entrepôt for many decades. Contrary to expectations, the merchants’
inuence did not slow down with the advent of oil; rather it has taken
advantage of the new wealth to continue its inuence and contribution to
the development process until today. Indeed, the government and the
merchants share the responsibility for developing and contributing social
aspects of their society. Social development has never been conned to
strictly government affairs, as merchants have taken on additional roles as
service suppliers, urban planners, culture mediators and internationalists
who represent the Gulf throughout the world.
Interestingly, on many occasions the ruler’s income was not as high as
that of the pearl merchants. In fact, there were many times when the ruler
resorted to the merchants for nancial assistance. Financial dependency of
the ruler on the merchant community and vice versa implied the need to
focus on business development. In addition, it allowed merchants to have
an upper hand or at least equal inuence with the ruler in matters affecting
their lives. Since the early twentieth century, rulers used to appoint mer-
chants to his Majlis (advisory board); majlis was constituted as a consulta-
tive body and has effectively become a de facto government led by the
ruler and composed of merchants. The relationship between the ruler and
Dubai’s merchants remains until today. In fact it became even more com-
plex given the legacy of old relationships. The critical juncture took place
in the early twentieth century when the ruler of Dubai persuaded the busi-
ness community of the Persian city-state Lingah to relocate to Dubai. It
instituted the strong private sector and pro-business development path
which has characterized Dubai ever since.
As a result, Dubai’s achievements are remarkable and noteworthy not
only in terms of its economic performance but also in how that perfor-
mance was achieved. The cosmopolitan nature of Dubai’s merchants has
added an important dimension in the fabric and nature of the business
conduct and its economic structure. Given limited natural resource
endowments, the small size of the local labour force, the complex political
surrounding and challenging global economic environment, this gover-
nance model has proved to be particularly resilient.
One cannot underestimate the achievements of Dubai in this complex
environment in terms of social cohesion, safety and a high standard of liv-
ing. It is clear that Dubai’s economic and social aspects are often insepa-
rable as religion and culture shape Dubai’s decision-making process
through its own management and governance styles. Therefore, combin-
ing economic and social achievements of Dubai’s model in a complex
environment with many exogenous economic and social factors points out
that its success is intrinsically driven.
State Entrepreneurship
An important characteristic of Dubai’s government engagement in the
economy is entrepreneurship. The role of state-guided entrepreneurship
cannot be overemphasized as many SOEs are effectively competing in
international markets. Shome (2009) argues that state entrepreneurship, as
in the case of Singapore, is crucial for small, transitional economies to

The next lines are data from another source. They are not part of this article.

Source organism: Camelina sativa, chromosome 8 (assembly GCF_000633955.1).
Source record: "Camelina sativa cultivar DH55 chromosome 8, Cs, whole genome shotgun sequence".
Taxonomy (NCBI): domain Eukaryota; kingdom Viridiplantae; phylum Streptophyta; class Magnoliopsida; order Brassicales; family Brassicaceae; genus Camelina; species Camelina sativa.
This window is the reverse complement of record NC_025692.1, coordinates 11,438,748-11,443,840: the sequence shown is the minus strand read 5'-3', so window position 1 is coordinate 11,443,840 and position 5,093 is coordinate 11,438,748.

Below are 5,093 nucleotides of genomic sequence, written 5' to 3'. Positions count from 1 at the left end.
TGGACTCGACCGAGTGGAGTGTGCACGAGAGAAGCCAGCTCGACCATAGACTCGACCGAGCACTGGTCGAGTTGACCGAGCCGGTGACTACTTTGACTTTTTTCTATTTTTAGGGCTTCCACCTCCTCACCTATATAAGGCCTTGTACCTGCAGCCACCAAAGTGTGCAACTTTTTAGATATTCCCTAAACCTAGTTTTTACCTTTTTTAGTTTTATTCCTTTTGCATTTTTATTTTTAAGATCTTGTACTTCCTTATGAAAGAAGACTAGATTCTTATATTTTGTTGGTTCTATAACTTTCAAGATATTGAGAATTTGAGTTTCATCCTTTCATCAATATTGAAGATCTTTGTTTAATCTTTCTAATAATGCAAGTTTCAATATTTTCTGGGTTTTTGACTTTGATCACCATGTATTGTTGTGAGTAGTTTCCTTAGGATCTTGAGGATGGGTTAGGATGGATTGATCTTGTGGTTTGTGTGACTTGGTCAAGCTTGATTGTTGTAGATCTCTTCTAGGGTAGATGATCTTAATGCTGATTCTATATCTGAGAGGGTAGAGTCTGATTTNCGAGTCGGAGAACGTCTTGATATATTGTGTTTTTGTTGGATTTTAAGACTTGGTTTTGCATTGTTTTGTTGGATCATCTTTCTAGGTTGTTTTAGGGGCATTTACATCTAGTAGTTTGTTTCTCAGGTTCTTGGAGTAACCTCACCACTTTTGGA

achieve global competitiveness. Dubai shares a similar orientation, where
the state entrepreneurship model seems to be working efciently.
Unfortunately, entrepreneurship in Dubai has not received much attention
in academic literature, and hence sharing the general scarcity in research
indicates that this aspect of Dubai has largely been overlooked (Nasra and
Dacin 2009). In fact, in the period from 1990 to 2006, there was no single
article focusing on the examination of entrepreneurship in the Middle East
as a whole; only in 2015 that Sherbiny and Hatem produced a historical
account of the relationship between state and entrepreneurs in Egypt since
1805. Again, a plausible explanation to this phenomenon could be the
perception of the GCC economies as rentier economies and hence not
deserving the attention of the research community.
Nevertheless, our examination of the Dubai experience acknowledges
the growing role of the state in entrepreneurial activities. This case under-
scores a contrasting vision to what rentier state theory posits—that the
state is deriving rents from the revenues on the account of natural resources
and redistributes them within the economy with the objective of keeping
the regime in power. The Government of Dubai has undertaken invest-
ments and created businesses with private sector management orientation.
Such companies, often so-called government related entities (GREs)
including Emirates Group, Emaar, Nakheel and Dubal have been used as
main investments and development vehicles. It is not uncommon to nd
the denition of GREs as ‘100 per cent government owned, private sector
company’, a denition that reects both ownership and the intended gov-
ernance style of Dubai’s GREs. While being publicly owned, the GREs’
management and governance orientation are that of private sector entities.
Hence, the Government of Dubai has a multiplicity of roles to play.
Whether it acts as a policy maker, regulator or investor, the default objec-
tive is business expansion and economic development.
Another key driver of successful state entrepreneurship is the interplay
between the various public and private sector actors in the development
process. Hvidt (2007) argues that there is apparent absence or lack of
formal institutions and channels to link the public and private sector com-
panies; this absence of formal institutions has been compensated for by the
Majlis, the liberal economic policies and the multiple role of leadership